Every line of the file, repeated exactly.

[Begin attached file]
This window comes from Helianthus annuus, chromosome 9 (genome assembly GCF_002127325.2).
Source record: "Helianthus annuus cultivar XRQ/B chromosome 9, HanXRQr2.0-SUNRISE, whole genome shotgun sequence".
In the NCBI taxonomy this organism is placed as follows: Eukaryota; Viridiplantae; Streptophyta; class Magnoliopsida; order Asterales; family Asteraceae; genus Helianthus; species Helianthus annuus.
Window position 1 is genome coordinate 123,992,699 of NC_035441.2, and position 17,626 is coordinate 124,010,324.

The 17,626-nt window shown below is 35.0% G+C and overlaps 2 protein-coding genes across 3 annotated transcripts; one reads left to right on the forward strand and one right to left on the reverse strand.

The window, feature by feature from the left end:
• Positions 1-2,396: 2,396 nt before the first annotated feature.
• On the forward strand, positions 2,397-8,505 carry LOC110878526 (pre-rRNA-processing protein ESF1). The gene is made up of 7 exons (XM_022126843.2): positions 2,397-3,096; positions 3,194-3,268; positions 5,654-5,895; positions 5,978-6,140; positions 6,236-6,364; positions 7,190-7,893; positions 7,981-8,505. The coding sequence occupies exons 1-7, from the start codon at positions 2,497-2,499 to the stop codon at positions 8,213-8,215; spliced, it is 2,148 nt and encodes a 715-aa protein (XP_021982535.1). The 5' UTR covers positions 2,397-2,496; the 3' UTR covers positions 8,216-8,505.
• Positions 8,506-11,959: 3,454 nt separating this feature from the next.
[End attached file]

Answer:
This window comes from Helianthus annuus, chromosome 9 (genome assembly GCF_002127325.2).
Source record: "Helianthus annuus cultivar XRQ/B chromosome 9, HanXRQr2.0-SUNRISE, whole genome shotgun sequence".
In the NCBI taxonomy this organism is placed as follows: Eukaryota; Viridiplantae; Streptophyta; class Magnoliopsida; order Asterales; family Asteraceae; genus Helianthus; species Helianthus annuus.
Window position 1 is genome coordinate 123,992,699 of NC_035441.2, and position 17,626 is coordinate 124,010,324.

The 17,626-nt window shown below is 35.0% G+C and overlaps 2 protein-coding genes across 3 annotated transcripts; one reads left to right on the forward strand and one right to left on the reverse strand.

The window, feature by feature from the left end:
• Positions 1-2,396: 2,396 nt before the first annotated feature.
• On the forward strand, positions 2,397-8,505 carry LOC110878526 (pre-rRNA-processing protein ESF1). The gene is made up of 7 exons (XM_022126843.2): positions 2,397-3,096; positions 3,194-3,268; positions 5,654-5,895; positions 5,978-6,140; positions 6,236-6,364; positions 7,190-7,893; positions 7,981-8,505. The coding sequence occupies exons 1-7, from the start codon at positions 2,497-2,499 to the stop codon at positions 8,213-8,215; spliced, it is 2,148 nt and encodes a 715-aa protein (XP_021982535.1). The 5' UTR covers positions 2,397-2,496; the 3' UTR covers positions 8,216-8,505.
• Positions 8,506-11,959: 3,454 nt separating this feature from the next.